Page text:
So anytime you want to do that as well, you’ll be able to get tax writeoffs. So we put together this foundation so eventually we could keep the prices low and also get these out to kids who can’t afford them. That was really one of the dreams I had. So real quick, this started out as came to fruition during the pandemic. So all the students went home. Our students had nothing to work with. We couldn’t do art, we couldn’t do any type of instruction with them, pretty much like braille instruction stopped. So how can you get them something that they could use? And my kids were from the Bronx, Brooklyn, Queens. So they didn’t even have a lot of money to go on Amazon and just buy a bunch of things. So part of this dream, part of this vision is to go down to the Bronx and start handing these out and say, “Here you go. Here’s one. Here you go.”

Even beyond the US market, it would even be more important if people wanted to donate to other countries because in other countries, as they visit us from time to time in my work as a technology teacher, even a white chain to blind people in other countries is a luxury.

Well, guys, I’ve got just a little tiny bit of time left. So Daniel, if you could, can you tell our listeners again how they find out more or maybe find out about the Kickstarter, find out about the BrailleDoodle as well as the Touchpad Pro Foundation? What’s the best ways for them to do that?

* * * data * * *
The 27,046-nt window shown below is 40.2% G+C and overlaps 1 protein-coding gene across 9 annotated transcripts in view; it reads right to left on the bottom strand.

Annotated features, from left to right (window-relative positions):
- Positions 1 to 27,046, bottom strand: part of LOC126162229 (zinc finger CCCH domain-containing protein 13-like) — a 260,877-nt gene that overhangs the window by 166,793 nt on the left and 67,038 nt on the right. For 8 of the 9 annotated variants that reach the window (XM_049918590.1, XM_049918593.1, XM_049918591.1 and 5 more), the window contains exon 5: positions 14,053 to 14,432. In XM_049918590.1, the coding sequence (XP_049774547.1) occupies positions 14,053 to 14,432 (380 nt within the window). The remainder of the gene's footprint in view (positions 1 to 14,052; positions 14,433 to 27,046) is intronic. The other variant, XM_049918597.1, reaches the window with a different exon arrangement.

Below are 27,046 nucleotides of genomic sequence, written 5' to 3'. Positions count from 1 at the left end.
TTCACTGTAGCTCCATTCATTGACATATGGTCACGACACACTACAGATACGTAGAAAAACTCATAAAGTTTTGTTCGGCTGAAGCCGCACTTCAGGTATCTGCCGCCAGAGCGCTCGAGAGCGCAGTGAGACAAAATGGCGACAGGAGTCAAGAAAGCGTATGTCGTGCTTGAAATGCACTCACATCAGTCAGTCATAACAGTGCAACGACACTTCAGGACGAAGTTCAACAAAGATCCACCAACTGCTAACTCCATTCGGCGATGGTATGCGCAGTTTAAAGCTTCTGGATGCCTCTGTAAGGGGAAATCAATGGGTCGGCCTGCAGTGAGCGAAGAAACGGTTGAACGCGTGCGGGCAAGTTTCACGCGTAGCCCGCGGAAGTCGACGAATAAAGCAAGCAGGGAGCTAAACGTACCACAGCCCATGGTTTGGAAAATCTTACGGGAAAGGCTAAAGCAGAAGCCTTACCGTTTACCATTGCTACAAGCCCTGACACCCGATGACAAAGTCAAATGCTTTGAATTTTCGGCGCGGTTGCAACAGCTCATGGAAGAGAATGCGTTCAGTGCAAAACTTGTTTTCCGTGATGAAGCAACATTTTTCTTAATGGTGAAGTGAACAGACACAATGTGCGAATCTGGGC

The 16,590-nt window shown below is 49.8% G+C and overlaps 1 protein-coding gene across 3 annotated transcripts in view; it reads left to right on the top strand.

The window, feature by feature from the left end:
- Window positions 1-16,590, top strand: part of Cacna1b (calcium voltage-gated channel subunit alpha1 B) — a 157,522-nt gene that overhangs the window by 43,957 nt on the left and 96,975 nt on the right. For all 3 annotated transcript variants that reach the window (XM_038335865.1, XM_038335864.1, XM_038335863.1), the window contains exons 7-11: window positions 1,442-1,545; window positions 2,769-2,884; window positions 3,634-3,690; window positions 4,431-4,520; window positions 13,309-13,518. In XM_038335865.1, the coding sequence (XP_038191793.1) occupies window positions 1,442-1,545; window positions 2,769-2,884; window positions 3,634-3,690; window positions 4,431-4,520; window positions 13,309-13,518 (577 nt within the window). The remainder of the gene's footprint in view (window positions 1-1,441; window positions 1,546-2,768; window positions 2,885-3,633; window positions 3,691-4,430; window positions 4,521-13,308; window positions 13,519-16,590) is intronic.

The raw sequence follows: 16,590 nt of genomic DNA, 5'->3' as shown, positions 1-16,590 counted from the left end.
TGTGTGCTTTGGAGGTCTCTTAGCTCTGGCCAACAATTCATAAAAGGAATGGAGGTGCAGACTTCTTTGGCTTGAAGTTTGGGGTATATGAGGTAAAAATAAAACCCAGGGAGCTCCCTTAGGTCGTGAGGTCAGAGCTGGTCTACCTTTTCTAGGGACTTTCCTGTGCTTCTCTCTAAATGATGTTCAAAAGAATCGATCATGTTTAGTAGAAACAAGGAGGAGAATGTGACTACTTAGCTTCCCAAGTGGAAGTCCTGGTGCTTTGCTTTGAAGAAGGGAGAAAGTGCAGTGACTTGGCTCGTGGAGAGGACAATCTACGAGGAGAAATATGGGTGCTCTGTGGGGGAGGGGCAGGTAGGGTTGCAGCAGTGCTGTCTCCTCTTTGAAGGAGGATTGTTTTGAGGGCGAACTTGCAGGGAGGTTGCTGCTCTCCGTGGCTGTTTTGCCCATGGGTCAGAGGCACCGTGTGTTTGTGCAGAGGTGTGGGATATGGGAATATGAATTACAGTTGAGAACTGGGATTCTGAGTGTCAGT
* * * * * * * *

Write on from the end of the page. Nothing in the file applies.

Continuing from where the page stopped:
So is our website. And there you could follow our journey and join our journey, sign up for the newsletter, et cetera. But that’ll also have links to the Kickstarter. And you should be able to find the Kickstarter out there too or just Google Kickstarter with BrailleDoodle or go to Kickstarter and put in BrailleDoodle or braille and we should pop up. So it’ll probably be very easy for your listeners to find us. And it is just really exciting. Like I said, when we get together like a team like this, like a mission, when I met Matthew and I heard about the work he does and what he’s been doing and how excited he was about the possibilities of the BrailleDoodle, I just thought it’s a great fit because he’s been able to talk to podcast people like yourself, he’s been able to reach out to users and really already do really good work for our foundation.